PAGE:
Armenian Genocide

The Armenian Genocide (Armenian: Հայոց ցեղասպանություն, Hayots tseghaspanutyun), also known as the Armenian Holocaust and the Armenian Massacres, was the Ottoman government’s systematic extermination of about 1.5 million of its minority Armenian subjects inside their historic homeland, which lies within the present-day Republic of Turkey. The starting date is conventionally held to be 24 April 1915, the day that Ottoman authorities rounded up, arrested, and deported 235 to 270 Armenian intellectuals and community leaders from Constantinople to Ankara, the majority of whom were eventually murdered. The genocide was carried out during and after World War I and implemented in two phases: the wholesale killing of the able-bodied male population through massacre and subjection of army conscripts to forced labour, followed by the deportation of women, children, the elderly and infirm on death marches leading to the Syrian desert. Driven forward by military escorts, the deportees were deprived of food and water and subjected to periodic robbery, rape, and massacre. Other indigenous and Christian ethnic groups such as the Assyrians, the Ottoman Greeks and the Maronite Christians were similarly targeted for extermination by the Ottoman government, and their treatment is considered by some historians to be part of the same genocidal policy. Most Armenian diaspora communities around the world came into being as a direct result of the genocide.

Raphael Lemkin was explicitly moved by the Armenian annihilation to define systematic and premeditated exterminations within legal parameters and to coin the word genocide in 1943. The Armenian Genocide is acknowledged to have been one of the first modern genocides, because scholars point to the organized manner in which the killings were carried out in order to eliminate the Armenians, and it is the second most-studied case of genocide after the Holocaust.

Turkey, the successor state of the Ottoman Empire, denies the word genocide as an accurate term for the mass killings of Armenians that began under Ottoman rule in 1915. It has in recent years been faced with repeated calls to recognize them as genocide. To date, 29 countries have officially recognized the mass killings as genocide, as have most genocide scholars and historians.

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The Bahá’í Faith is a monotheistic religion which emphasizes the spiritual unity of all humankind. Three core principles establish a basis for Bahá’í teachings and doctrine: the unity of God, that there is only one God who is the source of all creation; the unity of religion, that all major religions have the same spiritual source and come from the same God; and the unity of humanity, that all humans have been created equal, coupled with the unity in diversity, that diversity of race and culture are seen as worthy of appreciation and acceptance. According to the Bahá’í Faith’s teachings, the human purpose is to learn to know and to love God through such methods as prayer, reflection and being of service to humanity.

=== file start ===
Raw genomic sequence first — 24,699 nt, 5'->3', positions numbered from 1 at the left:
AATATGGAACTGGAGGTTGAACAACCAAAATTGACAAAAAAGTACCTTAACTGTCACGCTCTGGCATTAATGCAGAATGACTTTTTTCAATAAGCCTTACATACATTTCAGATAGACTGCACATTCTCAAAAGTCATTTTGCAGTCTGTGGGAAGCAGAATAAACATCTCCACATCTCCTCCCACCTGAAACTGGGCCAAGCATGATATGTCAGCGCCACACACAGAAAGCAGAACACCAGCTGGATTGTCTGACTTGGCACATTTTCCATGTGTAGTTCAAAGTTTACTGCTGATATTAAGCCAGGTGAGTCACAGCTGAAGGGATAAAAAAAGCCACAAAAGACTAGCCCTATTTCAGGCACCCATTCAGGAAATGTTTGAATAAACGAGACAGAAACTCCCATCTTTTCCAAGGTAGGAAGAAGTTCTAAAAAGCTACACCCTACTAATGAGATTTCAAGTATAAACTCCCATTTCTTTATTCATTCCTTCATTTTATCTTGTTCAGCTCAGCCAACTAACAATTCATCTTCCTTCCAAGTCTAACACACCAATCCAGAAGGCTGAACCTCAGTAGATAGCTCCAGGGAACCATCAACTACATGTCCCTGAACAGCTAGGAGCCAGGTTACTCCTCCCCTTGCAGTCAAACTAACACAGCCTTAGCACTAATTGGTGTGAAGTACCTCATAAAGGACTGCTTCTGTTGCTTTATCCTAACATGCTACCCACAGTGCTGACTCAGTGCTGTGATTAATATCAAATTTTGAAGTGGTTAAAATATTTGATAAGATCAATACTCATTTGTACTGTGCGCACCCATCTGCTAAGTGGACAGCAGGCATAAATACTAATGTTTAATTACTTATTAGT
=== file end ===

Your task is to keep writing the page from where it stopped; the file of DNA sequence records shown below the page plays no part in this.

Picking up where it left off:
The Bahá’í Faith was founded by Bahá’u’lláh in 19th-century Persia. Bahá’u’lláh was exiled for his teachings from Persia to the Ottoman Empire and died while officially still a prisoner. After Bahá’u’lláh’s death, under the leadership of his son, `Abdu’l-Bahá, the religion spread from its Persian and Ottoman roots, and gained a footing in Europe and America, and was consolidated in Iran, where it suffers intense persecution. After the death of `Abdu’l-Bahá, the leadership of the Bahá’í community entered a new phase, evolving from a single individual to an administrative order with both elected bodies and appointed individuals. There are probably more than 5 million Bahá’ís around the world in more than 200 countries and territories.

In the Bahá’í Faith, religious history is seen to have unfolded through a series of divine messengers, each of whom established a religion that was suited to the needs of the time and to the capacity of the people. These messengers have included Abrahamic figures—Moses, Jesus, Muhammad, as well as figures from Indian religions like Krishna, Buddha, and others. For Bahá’ís, the most recent messengers are the Báb and Bahá’u’lláh. In Bahá’í belief, each consecutive messenger prophesied of messengers to follow, and Bahá’u’lláh’s life and teachings fulfilled the end-time promises of previous scriptures. Humanity is understood to be in a process of collective evolution, and the need of the present time is for the gradual establishment of peace, justice and unity on a global scale.

The word Bahá’í  is used either as an adjective to refer to the Bahá’í Faith or as a term for a follower of Bahá’u’lláh. The word is not a noun meaning the religion as a whole. It is derived from the Arabic Bahá’ (بهاء), meaning “glory” or “splendor”. The term “Bahaism” (or “Baha’ism”) is still used, mainly in a pejorative sense.

Three core principles establish a basis for Bahá’í teachings and doctrine: the unity of God, the unity of religion, and the unity of humanity. From these postulates stems the belief that God periodically reveals his will through divine messengers, whose purpose is to transform the character of humankind and to develop, within those who respond, moral and spiritual qualities. Religion is thus seen as orderly, unified, and progressive from age to age.


The Bahá’í writings describe a single, personal, inaccessible, omniscient, omnipresent, imperishable, and almighty God who is the creator of all things in the universe. The existence of God and the universe is thought to be eternal, without a beginning or end. Though inaccessible directly, God is nevertheless seen as conscious of creation, with a will and purpose that is expressed through messengers termed Manifestations of God.